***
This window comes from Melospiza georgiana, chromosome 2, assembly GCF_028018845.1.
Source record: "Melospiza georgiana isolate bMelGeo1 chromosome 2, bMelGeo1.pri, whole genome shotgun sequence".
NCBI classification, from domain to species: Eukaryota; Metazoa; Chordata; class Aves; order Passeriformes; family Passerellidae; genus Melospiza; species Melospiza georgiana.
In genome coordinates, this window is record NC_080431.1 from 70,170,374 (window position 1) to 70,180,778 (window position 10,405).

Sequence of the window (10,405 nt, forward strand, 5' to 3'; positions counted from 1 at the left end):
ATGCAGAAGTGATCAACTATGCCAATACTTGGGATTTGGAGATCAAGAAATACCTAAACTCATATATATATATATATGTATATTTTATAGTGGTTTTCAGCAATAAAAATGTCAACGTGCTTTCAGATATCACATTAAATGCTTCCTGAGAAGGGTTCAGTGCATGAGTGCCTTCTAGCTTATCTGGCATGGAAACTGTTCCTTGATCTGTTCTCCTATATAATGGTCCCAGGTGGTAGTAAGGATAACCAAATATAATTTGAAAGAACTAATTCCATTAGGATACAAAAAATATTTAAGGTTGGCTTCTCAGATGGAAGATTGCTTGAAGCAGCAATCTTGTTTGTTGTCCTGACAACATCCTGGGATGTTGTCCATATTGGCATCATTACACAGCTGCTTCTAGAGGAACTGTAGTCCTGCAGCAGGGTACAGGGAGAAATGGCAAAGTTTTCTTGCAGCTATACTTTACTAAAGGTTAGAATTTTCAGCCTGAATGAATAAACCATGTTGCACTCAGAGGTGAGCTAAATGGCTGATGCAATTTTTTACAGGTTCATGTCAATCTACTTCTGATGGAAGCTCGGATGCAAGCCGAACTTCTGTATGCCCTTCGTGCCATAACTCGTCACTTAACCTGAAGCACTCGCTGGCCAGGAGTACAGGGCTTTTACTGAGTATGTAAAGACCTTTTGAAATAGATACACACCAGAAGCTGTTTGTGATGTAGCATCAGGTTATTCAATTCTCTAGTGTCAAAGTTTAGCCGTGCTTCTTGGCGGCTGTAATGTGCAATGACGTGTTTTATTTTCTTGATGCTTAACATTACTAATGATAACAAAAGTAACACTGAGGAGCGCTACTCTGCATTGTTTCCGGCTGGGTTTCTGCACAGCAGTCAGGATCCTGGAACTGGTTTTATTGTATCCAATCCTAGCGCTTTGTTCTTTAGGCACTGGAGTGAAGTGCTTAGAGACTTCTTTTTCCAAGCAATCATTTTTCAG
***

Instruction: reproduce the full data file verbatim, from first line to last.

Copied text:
This window comes from Melospiza georgiana, chromosome 2, assembly GCF_028018845.1.
Source record: "Melospiza georgiana isolate bMelGeo1 chromosome 2, bMelGeo1.pri, whole genome shotgun sequence".
NCBI classification, from domain to species: Eukaryota; Metazoa; Chordata; class Aves; order Passeriformes; family Passerellidae; genus Melospiza; species Melospiza georgiana.
In genome coordinates, this window is record NC_080431.1 from 70,170,374 (window position 1) to 70,180,778 (window position 10,405).

Sequence of the window (10,405 nt, forward strand, 5' to 3'; positions counted from 1 at the left end):
ATGCAGAAGTGATCAACTATGCCAATACTTGGGATTTGGAGATCAAGAAATACCTAAACTCATATATATATATATATGTATATTTTATAGTGGTTTTCAGCAATAAAAATGTCAACGTGCTTTCAGATATCACATTAAATGCTTCCTGAGAAGGGTTCAGTGCATGAGTGCCTTCTAGCTTATCTGGCATGGAAACTGTTCCTTGATCTGTTCTCCTATATAATGGTCCCAGGTGGTAGTAAGGATAACCAAATATAATTTGAAAGAACTAATTCCATTAGGATACAAAAAATATTTAAGGTTGGCTTCTCAGATGGAAGATTGCTTGAAGCAGCAATCTTGTTTGTTGTCCTGACAACATCCTGGGATGTTGTCCATATTGGCATCATTACACAGCTGCTTCTAGAGGAACTGTAGTCCTGCAGCAGGGTACAGGGAGAAATGGCAAAGTTTTCTTGCAGCTATACTTTACTAAAGGTTAGAATTTTCAGCCTGAATGAATAAACCATGTTGCACTCAGAGGTGAGCTAAATGGCTGATGCAATTTTTTACAGGTTCATGTCAATCTACTTCTGATGGAAGCTCGGATGCAAGCCGAACTTCTGTATGCCCTTCGTGCCATAACTCGTCACTTAACCTGAAGCACTCGCTGGCCAGGAGTACAGGGCTTTTACTGAGTATGTAAAGACCTTTTGAAATAGATACACACCAGAAGCTGTTTGTGATGTAGCATCAGGTTATTCAATTCTCTAGTGTCAAAGTTTAGCCGTGCTTCTTGGCGGCTGTAATGTGCAATGACGTGTTTTATTTTCTTGATGCTTAACATTACTAATGATAACAAAAGTAACACTGAGGAGCGCTACTCTGCATTGTTTCCGGCTGGGTTTCTGCACAGCAGTCAGGATCCTGGAACTGGTTTTATTGTATCCAATCCTAGCGCTTTGTTCTTTAGGCACTGGAGTGAAGTGCTTAGAGACTTCTTTTTCCAAGCAATCATTTTTCAG